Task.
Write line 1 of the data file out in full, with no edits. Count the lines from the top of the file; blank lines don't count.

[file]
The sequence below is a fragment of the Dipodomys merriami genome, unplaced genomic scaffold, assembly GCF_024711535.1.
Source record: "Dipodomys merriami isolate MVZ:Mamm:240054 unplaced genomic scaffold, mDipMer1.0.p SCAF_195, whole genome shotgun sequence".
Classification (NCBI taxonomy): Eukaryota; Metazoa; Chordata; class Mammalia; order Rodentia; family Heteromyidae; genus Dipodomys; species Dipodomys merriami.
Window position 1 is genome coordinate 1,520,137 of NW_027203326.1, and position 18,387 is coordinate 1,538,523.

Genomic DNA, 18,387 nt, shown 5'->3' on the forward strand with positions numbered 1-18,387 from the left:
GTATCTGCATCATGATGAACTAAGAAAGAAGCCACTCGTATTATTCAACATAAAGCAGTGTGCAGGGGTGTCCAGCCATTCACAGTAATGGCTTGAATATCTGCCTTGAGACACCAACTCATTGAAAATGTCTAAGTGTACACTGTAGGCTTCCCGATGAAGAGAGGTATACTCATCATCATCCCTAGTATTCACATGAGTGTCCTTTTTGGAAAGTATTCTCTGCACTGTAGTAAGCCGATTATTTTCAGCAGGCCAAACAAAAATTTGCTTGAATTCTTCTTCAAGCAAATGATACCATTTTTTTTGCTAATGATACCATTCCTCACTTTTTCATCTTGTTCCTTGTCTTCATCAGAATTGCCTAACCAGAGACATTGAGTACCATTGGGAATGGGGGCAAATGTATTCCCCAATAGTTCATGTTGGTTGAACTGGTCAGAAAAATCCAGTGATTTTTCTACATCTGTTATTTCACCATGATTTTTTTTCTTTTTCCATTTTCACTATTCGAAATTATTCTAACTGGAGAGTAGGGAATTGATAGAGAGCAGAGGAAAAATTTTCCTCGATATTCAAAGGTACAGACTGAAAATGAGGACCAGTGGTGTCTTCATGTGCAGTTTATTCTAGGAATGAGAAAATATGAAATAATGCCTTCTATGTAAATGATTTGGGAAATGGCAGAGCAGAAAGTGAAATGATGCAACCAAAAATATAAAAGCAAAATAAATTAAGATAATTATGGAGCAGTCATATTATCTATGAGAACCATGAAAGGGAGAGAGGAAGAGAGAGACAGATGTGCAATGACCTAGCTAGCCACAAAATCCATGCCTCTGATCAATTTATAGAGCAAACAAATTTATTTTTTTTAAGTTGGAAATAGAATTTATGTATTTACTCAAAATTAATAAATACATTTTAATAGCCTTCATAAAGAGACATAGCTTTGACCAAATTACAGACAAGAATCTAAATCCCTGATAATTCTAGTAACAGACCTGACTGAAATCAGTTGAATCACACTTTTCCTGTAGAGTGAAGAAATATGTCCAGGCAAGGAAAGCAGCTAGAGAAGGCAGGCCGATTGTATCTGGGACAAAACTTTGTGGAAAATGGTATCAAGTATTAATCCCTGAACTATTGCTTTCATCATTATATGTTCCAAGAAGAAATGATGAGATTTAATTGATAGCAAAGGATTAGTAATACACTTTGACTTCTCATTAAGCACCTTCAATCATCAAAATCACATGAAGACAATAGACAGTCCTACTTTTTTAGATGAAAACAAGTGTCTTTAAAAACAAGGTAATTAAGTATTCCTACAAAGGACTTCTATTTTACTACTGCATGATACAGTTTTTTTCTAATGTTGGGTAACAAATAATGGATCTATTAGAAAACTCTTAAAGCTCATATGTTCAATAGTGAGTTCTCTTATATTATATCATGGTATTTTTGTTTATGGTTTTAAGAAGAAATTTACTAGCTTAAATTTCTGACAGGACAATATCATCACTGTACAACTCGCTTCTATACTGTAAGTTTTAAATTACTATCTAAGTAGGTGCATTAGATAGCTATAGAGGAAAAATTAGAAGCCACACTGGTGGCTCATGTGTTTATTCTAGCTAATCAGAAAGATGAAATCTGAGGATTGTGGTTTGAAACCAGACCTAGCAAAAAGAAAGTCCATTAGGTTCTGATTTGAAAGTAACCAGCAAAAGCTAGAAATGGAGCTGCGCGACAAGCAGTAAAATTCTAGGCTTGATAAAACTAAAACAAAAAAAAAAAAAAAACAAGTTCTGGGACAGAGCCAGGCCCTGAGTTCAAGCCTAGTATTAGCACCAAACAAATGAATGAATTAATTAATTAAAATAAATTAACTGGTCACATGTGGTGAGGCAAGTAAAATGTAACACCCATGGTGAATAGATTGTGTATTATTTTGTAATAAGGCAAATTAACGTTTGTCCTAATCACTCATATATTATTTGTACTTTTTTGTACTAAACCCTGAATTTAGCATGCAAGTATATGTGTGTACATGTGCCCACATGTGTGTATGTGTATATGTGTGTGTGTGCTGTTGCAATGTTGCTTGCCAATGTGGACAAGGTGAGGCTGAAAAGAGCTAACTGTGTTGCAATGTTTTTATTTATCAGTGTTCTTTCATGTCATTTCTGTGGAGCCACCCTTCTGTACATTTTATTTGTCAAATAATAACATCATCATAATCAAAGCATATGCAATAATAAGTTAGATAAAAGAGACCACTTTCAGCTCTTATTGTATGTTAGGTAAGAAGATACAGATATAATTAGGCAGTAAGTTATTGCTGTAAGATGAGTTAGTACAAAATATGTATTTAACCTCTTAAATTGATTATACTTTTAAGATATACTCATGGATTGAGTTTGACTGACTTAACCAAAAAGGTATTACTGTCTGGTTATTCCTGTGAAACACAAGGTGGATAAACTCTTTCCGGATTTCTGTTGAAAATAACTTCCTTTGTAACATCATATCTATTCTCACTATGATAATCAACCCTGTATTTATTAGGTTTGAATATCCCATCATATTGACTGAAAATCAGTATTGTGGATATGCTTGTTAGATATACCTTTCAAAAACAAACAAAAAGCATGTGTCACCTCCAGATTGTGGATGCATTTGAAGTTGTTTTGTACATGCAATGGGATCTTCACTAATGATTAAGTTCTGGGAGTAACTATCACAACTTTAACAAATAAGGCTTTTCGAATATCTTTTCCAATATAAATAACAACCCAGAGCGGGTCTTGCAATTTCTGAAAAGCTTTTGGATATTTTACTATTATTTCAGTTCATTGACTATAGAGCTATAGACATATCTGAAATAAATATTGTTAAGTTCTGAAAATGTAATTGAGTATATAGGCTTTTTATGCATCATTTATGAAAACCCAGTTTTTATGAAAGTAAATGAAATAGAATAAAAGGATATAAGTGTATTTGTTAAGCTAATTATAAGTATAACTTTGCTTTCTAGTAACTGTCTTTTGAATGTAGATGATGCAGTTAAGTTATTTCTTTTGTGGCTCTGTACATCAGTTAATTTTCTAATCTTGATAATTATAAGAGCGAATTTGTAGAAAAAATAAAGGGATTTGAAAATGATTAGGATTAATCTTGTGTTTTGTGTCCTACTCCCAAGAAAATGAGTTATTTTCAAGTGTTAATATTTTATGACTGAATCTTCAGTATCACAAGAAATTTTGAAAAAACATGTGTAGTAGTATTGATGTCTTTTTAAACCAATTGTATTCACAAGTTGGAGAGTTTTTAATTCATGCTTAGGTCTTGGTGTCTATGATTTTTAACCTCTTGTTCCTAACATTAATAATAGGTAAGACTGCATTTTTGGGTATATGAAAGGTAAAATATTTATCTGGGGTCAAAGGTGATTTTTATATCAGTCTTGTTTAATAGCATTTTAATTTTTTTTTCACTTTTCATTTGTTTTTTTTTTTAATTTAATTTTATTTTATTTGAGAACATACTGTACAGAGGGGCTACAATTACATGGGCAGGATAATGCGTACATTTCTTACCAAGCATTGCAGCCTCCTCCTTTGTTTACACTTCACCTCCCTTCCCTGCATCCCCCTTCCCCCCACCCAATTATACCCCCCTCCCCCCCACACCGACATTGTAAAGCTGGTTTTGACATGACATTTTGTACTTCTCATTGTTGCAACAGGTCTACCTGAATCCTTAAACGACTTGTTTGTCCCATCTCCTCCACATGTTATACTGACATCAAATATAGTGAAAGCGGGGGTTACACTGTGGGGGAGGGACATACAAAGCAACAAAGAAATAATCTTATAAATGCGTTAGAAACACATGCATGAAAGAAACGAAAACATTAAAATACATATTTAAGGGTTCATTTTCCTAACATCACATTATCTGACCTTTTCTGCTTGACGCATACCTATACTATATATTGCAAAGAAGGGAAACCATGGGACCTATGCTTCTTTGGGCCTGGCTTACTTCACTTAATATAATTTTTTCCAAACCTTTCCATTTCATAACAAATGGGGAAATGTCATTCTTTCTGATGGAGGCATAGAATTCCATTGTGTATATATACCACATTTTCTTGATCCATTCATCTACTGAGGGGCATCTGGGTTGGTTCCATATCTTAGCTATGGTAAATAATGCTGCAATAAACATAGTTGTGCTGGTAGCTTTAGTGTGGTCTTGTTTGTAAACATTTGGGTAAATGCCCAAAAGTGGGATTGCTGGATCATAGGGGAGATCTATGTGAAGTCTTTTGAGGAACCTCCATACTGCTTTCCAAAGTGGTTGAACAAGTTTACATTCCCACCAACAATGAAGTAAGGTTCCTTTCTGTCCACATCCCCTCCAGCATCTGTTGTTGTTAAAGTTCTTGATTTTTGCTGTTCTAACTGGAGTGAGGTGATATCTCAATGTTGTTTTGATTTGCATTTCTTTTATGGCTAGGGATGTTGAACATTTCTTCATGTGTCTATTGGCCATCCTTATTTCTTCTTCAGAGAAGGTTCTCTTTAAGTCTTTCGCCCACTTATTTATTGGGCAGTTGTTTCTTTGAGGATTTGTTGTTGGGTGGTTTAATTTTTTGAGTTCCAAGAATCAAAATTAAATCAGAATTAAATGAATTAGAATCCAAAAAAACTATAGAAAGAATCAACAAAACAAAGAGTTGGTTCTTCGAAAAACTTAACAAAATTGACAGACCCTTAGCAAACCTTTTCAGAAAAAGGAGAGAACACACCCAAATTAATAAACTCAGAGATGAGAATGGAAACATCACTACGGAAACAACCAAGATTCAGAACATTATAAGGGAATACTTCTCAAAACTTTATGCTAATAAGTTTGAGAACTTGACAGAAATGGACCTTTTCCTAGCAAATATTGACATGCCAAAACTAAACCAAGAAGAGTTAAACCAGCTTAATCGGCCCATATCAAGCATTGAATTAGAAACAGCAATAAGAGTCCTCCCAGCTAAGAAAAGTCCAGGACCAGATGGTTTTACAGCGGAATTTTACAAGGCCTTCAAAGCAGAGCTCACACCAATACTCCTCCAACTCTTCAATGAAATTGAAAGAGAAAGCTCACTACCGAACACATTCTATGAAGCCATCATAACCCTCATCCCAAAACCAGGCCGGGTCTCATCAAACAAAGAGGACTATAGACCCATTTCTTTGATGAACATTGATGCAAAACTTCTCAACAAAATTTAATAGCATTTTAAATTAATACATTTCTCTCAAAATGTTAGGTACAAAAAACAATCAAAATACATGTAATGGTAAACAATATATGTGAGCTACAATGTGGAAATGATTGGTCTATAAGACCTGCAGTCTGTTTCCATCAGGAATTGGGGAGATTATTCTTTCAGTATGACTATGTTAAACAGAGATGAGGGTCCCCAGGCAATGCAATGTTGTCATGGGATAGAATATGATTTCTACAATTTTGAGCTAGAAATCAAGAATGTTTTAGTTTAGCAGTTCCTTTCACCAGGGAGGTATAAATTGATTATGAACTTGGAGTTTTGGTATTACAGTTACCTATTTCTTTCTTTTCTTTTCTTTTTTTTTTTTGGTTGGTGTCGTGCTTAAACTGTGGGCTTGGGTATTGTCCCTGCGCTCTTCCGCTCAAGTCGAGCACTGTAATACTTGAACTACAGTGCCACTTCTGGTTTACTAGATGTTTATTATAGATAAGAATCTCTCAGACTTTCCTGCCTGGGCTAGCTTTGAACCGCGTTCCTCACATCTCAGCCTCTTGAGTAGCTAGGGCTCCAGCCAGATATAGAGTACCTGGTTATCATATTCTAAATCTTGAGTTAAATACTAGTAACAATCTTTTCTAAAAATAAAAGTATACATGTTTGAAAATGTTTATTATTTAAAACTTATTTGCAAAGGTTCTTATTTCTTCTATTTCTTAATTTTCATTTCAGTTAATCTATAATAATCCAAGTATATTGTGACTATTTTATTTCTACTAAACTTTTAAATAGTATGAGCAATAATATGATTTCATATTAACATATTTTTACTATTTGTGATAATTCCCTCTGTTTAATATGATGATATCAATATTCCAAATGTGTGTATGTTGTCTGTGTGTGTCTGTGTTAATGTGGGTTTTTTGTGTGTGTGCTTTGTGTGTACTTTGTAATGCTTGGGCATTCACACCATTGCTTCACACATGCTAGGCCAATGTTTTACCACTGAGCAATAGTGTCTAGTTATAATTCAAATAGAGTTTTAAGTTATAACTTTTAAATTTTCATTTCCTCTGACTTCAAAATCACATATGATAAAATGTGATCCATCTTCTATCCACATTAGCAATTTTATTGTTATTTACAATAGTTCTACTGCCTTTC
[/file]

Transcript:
The sequence below is a fragment of the Dipodomys merriami genome, unplaced genomic scaffold, assembly GCF_024711535.1.